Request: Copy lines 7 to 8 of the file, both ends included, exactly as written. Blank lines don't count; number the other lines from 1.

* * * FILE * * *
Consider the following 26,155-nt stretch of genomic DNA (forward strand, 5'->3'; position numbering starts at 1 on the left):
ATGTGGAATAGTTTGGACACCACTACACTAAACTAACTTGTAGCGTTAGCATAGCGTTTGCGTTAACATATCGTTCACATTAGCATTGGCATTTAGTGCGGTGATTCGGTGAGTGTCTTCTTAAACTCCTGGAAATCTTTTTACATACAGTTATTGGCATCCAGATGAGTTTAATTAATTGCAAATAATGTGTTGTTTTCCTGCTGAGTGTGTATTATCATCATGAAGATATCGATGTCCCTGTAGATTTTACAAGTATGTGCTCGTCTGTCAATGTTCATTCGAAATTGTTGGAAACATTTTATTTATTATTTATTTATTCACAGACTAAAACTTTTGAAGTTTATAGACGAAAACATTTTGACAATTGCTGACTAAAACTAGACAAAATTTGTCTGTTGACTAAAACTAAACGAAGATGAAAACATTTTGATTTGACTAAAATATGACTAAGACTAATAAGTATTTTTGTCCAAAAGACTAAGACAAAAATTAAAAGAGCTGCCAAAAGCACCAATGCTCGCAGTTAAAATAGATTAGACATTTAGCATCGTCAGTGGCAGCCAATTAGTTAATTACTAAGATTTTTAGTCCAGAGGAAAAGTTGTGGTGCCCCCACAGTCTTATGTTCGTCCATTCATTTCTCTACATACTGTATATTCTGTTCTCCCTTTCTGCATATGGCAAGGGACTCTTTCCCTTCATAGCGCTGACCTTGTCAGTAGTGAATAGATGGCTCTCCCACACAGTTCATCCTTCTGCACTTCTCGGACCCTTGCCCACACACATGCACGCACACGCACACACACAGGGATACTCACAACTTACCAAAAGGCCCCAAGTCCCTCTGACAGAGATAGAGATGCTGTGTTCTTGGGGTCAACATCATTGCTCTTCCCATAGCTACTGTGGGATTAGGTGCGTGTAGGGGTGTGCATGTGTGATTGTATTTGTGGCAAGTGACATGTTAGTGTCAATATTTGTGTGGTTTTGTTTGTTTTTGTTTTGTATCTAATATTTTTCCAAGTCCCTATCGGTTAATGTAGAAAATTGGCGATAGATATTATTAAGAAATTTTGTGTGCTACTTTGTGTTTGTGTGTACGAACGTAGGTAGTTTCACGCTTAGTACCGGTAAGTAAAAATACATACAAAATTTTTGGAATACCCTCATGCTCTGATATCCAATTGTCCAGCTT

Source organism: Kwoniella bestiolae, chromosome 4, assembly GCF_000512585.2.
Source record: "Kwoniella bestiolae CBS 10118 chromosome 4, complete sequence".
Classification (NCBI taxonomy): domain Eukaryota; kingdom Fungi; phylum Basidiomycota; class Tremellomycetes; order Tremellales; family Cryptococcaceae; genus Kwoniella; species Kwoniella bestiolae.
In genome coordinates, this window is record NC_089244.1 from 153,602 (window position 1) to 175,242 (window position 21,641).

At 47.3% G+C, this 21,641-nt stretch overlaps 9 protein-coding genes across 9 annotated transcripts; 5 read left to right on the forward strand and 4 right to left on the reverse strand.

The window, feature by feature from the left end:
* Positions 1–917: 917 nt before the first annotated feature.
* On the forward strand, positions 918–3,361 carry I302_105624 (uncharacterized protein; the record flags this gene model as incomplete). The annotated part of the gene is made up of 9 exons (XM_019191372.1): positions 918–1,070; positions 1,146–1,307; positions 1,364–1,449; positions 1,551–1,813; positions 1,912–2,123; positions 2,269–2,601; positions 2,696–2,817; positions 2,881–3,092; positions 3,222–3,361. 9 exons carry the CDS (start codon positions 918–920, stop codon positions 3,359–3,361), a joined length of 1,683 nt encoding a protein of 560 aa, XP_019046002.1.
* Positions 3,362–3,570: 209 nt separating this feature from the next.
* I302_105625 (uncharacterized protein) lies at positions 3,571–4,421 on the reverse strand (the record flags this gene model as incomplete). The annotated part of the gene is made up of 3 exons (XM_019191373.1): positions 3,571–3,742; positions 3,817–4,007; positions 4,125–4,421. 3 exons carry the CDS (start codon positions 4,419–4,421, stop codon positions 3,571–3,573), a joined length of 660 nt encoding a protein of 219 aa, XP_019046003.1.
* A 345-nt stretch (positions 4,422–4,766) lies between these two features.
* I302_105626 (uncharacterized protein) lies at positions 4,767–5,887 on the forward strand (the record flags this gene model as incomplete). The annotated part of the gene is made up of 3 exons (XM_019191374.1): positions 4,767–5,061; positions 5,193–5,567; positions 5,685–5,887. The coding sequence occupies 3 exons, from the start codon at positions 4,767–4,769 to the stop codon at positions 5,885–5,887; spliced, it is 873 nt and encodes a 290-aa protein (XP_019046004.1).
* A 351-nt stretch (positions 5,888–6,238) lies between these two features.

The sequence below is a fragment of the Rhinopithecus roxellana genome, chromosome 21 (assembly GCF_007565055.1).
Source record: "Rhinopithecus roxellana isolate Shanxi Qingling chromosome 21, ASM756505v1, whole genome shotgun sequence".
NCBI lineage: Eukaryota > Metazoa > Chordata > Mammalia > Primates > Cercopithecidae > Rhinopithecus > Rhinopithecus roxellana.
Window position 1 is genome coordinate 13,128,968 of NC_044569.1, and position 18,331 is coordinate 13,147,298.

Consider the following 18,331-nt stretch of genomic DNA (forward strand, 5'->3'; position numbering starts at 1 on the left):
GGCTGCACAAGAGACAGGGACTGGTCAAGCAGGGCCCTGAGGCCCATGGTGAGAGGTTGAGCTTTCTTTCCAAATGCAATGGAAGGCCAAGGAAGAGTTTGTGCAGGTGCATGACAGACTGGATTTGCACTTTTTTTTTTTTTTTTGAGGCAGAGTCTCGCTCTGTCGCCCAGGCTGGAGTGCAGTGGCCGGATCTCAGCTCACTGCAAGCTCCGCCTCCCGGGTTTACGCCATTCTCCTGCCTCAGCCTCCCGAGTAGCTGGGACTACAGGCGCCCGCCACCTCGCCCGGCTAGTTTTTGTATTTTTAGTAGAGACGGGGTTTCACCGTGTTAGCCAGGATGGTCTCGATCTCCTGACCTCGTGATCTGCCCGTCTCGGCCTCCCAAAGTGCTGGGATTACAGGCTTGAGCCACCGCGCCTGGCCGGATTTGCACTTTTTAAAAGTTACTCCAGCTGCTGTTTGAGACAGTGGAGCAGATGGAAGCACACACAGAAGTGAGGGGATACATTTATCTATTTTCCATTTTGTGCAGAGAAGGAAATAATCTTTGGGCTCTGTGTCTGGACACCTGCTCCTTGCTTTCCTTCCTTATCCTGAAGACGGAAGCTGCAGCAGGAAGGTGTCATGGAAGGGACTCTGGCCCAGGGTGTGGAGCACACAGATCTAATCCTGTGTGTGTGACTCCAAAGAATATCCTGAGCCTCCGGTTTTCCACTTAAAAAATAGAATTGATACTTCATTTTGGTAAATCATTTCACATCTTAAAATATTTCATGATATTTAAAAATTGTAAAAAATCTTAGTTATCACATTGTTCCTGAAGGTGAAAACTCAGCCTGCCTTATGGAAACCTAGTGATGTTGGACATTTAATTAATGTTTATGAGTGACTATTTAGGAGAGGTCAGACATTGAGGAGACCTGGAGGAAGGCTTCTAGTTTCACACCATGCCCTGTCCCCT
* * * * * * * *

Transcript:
At 47.3% G+C, this 21,641-nt stretch overlaps 9 protein-coding genes across 9 annotated transcripts; 5 read left to right on the forward strand and 4 right to left on the reverse strand.

The window, feature by feature from the left end: